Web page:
We anticipate that the modeling methods described here could be used by other countries, especially those with reliable census estimates, to estimate future diabetes burden, as well as the potential effects of interventions to reduce disease burden. Country-specific data elements could be easily substituted for the data elements we used to develop a model that fit US population dynamics. Further, a modified form of this model might be applicable to other chronic, near-irreversible, and sometimes undiagnosed conditions such as heart disease.


We project that, over the next 40 years, the prevalence of total diabetes (diagnosed and undiagnosed) in the United States will increase from its current level of about 1 in 10 adults to between 1 in 5 and 1 in 3 adults in 2050. The health care costs of a person with diagnosed diabetes are approximately 2.3 times that of a person without [3]. Although a formal projection of costs is beyond the scope of this analysis, the total societal cost of diabetes is likely to dramatically increase over the coming decades. The increases in diabetes prevalence projected here are largely attributable to a combination of three key demographic factors, including aging of the US population, increasing size of higher-risk minority populations, and declining mortality among people with diabetes. Although these demographic factors reflect underlying improvements in the health of the US population, effective strategies will need to be undertaken to moderate the impact of these factors on national diabetes burden. Our analysis suggests that widespread implementation of reasonably effective preventive interventions focused on high-risk subgroups of the population may not eliminate, but might considerably reduce, future increases in diabetes prevalence.

Appendix 1

Three-state model

The US adult population is modeled at 1-year intervals starting at year t = 28 (2007) and ending at t = 71 (2050). Specifically, define the following numbers of people in various states, rates, and flows. All rates are annual and flows occur during year t, i.e., in the interval (t-1,t].

X(t) = the number of adults without diabetes at time = t.

Z(t) = the number of adults with undiagnosed diabetes at time = t.

Y(t) = the number of adults with diagnosed diabetes at time = t.

b(t) = Census projection of the number of adults turning 18 (births) during year t.

m(t) = Census projection of the number of adults migrating into the United States during year t.

d(t) = Census projected death rate for the US resident population aged 18-79 years.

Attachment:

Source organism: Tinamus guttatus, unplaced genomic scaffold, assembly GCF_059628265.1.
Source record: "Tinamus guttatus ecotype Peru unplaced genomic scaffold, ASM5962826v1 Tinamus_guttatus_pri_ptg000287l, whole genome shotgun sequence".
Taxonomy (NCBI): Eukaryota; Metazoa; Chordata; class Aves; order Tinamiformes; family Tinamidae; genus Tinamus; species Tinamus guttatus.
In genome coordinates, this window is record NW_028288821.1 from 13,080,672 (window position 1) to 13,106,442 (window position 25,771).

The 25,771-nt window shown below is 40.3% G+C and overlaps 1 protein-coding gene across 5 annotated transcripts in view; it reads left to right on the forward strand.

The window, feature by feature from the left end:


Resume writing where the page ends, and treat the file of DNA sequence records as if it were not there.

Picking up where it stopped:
γ(t) = nondiabetes death rate among X(t-1).

r 1 γ(t) = diabetes death rate among Z(t-1); r 2 γ(t) = diabetes death rate among Y(t-1); r 1 and r 2 are relative risks.

i(t) = incidence rate of diagnosed diabetes among X(t-1) or Z(t- 1), denoted earlier by .

I(t)= incidence rate of all diabetes (undiagnosed or diagnosed) among X(t-1).

f x (t) = proportion of b(t) without diabetes.

f z (t) = proportion of b(t) with undiagnosed diabetes.

f y (t) = proportion of b(t) with diagnosed diabetes.

g x (t) = proportion of m(t) without diabetes.

g z (t) = proportion of m(t) with undiagnosed diabetes.

g y (t) = proportion of m(t) with diagnosed diabetes.

The relations f x (t)+ f z (t)+ f y (t) = 1 and g x (t)+ g z (t)+ g y (t) = 1 ensure consistency with the census projections. Define , the prevalence of diabetes at time t; , the prevalence of undiagnosed diabetes at time t; , the prevalence of diagnosed diabetes at time t. Clearly θ(t) = θ1(t) + θ2(t).

Consider the following transition matrix:
Note that this matrix displays the distribution of the beginning year stocks (rows) to the ending year stocks (the columns), and thus, the transition rates in each row must be nonnegative and add to unity for each year t. Some assumptions about transition rates are apparent. First, people cannot move from diabetes to nondiabetes; this assumption is reasonable because remission is extremely rare. Second, the relative risks of death for the two diabetes states are constant over time. No data were found to support time varying relative risks, but published results [17] lead to estimates r 1 = 1.77 and r 2 = 2.11. We also set r 1 = 1.00 and r 2 = 4.08 in a sensitivity analysis, consistent with projections from Narayan et al [6] aggregated to the US adult population aged 18-79 years. Third, the transition rates to diagnosed or undiagnosed diabetes for nondiabetics are constant multiples of the transition rate to diagnosed diabetes for undiagnosed diabetics. General time varying rates for these transitions were not available, but, as detailed below, estimates of ξ1 and ξ2 could be obtained. This assumption implies the proportion of diagnosed diabetics among all new diabetics in any given year t is constant over time, i.e., or . To calculate η, assume that 95% of the time a person spends less than seven years in the undiagnosed diabetes state [22] and that the hazard rate for moving from undiagnosed to diagnosed diabetes is constant over time. This equates to a 0.19 probability of moving to the diabetes state within six months. The transition matrix leads to the system of first order difference equations